As director of practice services at Baker & Hostetler LLP, Katherine Lowry reports to the CIO and provides strategic leadership and governance of the firm’s information technology deliverables and services to five core practice areas. While her role oversees knowledge management, training, and integration of business applications, business process improvement solutions, and the delivery of information and research services, it also includes management of the newest legal innovation group, IncuBaker, focused on the integration of three major advancements: blockchain technology, artificial intelligence, and advanced analytics. Katherine obtained her bachelor’s degree in Political Science from Stetson University and her law degree from the University of Dayton School of Law.
The below article “Combining Innovation & Technology for Real Change” by Katherine Lowry was reposted with permission from AALL Spectrum, Volume 23, Number 3 (January/February 2019), pgs. 30-32.
Setting the Foundation
Technology is often referred to as an innovation, but most agree that just buying technology, such as new AI-enabled software, may only serve as a Band-Aid to a problem or make matters worse. Real innovation happens when the underlying processes are examined and transformative new ways of solving a problem or creating a new service are identified. Either way, selecting technology as a solution comes later in the process.
Innovation appears to be all the rage these days, but many already believe it is an overused term. Arguably, many are getting lost in the semantics. The real question is whether the legal industry is a legacy industry so addicted to the benefits of its legacy
that it inhibits its ability to innovate and adapt. In examining the role of innovation, there is no better place to start than to reflect on the teachings of economist Joseph Schumpeter. He promoted the term “creative destruction” to describe a theory of economic innovation in which technology and innovation replace older means of production/services—one where innovation can replace or completely displace
existing companies or entire markets. Thus, either innovate on a daily basis or run the risk of becoming obsolete. In his book Capitalism, Socialism, and Democracy, Schumpeter declares:
The opening up of new markets, foreign or domestic, and the organizational development from craft shop and factory to such concerns as U.S. Steel illustrate the same process of industrial mutation … that incessantly revolutionizes the economic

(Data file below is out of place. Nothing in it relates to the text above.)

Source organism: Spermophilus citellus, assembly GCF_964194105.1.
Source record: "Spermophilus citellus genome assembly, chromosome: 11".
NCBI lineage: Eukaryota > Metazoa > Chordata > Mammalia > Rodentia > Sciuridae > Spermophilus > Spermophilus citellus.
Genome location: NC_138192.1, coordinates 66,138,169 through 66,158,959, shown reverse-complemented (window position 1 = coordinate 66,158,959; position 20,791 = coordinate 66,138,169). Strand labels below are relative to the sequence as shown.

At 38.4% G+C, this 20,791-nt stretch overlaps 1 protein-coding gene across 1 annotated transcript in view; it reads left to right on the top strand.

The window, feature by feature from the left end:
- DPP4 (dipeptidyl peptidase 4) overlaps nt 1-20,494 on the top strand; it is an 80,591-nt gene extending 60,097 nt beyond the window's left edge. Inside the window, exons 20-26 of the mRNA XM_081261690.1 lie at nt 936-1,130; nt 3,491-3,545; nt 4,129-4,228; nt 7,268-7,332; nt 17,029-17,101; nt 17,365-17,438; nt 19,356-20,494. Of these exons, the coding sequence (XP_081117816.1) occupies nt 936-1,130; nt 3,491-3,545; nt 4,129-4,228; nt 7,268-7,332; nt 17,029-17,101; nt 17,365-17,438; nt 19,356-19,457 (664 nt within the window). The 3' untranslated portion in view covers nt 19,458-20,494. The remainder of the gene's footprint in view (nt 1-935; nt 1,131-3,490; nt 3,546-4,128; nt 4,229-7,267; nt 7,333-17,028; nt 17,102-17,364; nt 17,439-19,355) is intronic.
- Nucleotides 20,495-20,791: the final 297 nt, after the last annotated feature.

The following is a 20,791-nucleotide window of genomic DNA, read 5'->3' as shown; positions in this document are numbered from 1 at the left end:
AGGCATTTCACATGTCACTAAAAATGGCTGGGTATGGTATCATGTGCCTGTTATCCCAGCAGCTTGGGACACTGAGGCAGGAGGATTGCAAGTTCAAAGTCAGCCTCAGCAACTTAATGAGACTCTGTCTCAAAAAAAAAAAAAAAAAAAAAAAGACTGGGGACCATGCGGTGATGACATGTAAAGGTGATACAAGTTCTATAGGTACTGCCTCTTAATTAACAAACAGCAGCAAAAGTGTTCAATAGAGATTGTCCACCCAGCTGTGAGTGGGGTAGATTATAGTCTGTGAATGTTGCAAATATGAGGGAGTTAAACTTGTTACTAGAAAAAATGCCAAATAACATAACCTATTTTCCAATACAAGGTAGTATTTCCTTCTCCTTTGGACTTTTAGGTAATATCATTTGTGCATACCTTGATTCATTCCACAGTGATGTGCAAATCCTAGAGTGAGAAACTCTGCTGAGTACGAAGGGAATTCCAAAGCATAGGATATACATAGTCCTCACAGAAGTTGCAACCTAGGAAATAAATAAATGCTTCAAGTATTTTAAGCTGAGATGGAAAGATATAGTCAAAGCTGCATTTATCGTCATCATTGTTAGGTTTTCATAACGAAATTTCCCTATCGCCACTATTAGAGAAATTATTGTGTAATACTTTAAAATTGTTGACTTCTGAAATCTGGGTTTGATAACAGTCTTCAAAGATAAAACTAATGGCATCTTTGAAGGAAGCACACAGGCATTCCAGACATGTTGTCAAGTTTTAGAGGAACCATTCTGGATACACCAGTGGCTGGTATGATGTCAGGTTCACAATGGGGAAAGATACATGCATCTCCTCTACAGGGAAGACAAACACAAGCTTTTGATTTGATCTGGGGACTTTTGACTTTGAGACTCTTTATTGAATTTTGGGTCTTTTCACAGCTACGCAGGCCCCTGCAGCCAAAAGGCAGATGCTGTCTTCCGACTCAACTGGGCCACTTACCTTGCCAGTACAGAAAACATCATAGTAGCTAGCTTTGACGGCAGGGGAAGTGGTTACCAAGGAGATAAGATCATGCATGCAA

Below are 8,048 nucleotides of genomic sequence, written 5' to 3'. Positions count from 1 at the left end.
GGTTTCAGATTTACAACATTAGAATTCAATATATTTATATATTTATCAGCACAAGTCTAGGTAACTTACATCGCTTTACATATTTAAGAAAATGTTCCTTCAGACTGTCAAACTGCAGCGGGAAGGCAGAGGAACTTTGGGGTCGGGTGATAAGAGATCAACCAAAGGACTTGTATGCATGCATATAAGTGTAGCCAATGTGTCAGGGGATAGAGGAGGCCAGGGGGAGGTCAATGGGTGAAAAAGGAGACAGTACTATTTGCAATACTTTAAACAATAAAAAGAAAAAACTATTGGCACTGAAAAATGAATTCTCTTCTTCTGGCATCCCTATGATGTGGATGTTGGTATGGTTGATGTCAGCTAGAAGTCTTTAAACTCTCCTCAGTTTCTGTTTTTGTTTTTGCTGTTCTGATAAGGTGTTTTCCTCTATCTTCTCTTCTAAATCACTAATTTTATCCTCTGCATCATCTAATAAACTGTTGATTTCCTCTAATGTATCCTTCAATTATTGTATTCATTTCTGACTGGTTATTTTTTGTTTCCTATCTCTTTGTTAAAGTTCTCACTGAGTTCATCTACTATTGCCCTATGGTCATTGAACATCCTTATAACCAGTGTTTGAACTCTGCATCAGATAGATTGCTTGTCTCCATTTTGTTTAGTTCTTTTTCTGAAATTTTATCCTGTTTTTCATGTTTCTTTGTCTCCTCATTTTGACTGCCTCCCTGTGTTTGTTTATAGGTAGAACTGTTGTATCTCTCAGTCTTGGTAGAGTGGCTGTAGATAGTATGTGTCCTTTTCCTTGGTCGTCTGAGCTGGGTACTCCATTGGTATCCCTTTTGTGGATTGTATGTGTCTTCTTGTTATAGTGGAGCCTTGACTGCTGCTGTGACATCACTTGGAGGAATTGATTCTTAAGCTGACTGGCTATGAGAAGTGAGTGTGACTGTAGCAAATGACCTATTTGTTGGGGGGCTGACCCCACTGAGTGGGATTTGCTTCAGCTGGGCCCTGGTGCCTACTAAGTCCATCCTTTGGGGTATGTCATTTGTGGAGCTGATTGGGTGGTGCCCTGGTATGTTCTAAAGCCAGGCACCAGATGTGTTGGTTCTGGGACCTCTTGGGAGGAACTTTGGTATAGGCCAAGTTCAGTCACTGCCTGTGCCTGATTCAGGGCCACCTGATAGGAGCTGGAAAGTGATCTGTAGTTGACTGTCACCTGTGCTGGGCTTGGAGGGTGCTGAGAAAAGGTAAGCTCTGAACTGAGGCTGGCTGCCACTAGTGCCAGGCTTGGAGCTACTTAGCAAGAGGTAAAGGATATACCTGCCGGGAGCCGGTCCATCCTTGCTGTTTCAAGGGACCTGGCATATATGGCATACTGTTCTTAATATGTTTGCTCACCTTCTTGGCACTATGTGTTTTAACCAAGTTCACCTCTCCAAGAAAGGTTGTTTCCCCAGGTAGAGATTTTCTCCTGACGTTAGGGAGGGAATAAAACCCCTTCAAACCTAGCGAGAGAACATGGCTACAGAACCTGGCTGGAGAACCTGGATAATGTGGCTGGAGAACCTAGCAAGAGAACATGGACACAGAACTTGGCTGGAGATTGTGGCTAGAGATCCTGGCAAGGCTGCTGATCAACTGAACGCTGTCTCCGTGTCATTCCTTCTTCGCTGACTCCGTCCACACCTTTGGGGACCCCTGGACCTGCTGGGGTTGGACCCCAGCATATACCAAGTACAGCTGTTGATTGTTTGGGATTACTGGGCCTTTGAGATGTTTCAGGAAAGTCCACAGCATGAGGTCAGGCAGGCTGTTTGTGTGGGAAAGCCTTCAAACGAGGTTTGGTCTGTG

structure from within, incessantly destroying the old one, incessantly creating a new one. This process of Creative Destruction is the essential fact about capitalism.
Schumpeter placed a heavy emphasis on entrepreneurs and their ability to create a new good or service, a new production technique, or open a completely new market. Entrepreneurs are a main catalyst for change that causes the most disruption by modifying our current process for delivering goods and services or by creating entirely new services. Change is constant under the creative destruction model and culture is a main component to change. Both are viewed as being critical to economic growth.
How Does an Existing Organization Avoid Becoming Obsolete?
One possibility is to make it table stakes for every organization to innovate, which might suggest that organizations incorporate R&D (Research & Development) groups to support a more routine approach to innovation or assign direct responsibility to an internal intrepreneur that is responsible for taking an idea to a finished product.
Imagine a group of intrapreneurs serving as a main catalyst for change by offering new business models that use technology and innovation to enhance existing services, or better yet, to create new offerings. An example of this notion is provided by BakerHostetler’s Legal Innovation team’s use of its Legal Nexus of Forces framework, which they created to analyze the competitive pressures to innovate that are present across the legal industry. It is an adaption of Gartner’s “Nexus of Forces,” which is used to explain the disruption that social, mobile, cloud, and information would have on industries everywhere. (Learn more at bit.ly/JF19Nexus.)
The Legal Nexus of Forces frames the issues from a law firm point of view, and it surfaces many fundamental issues being driven and changed by technology. Namely, it identifies new competitors and new strategies of existing competitors, and it provides insights on how technology modifies firms’ relationships with clients. The Legal Nexus of Forces breaks the analysis down into four categories:
- Client Sophistication;
- Change in Competition;
- Law Firm Innovation; and
- Emerging Technology.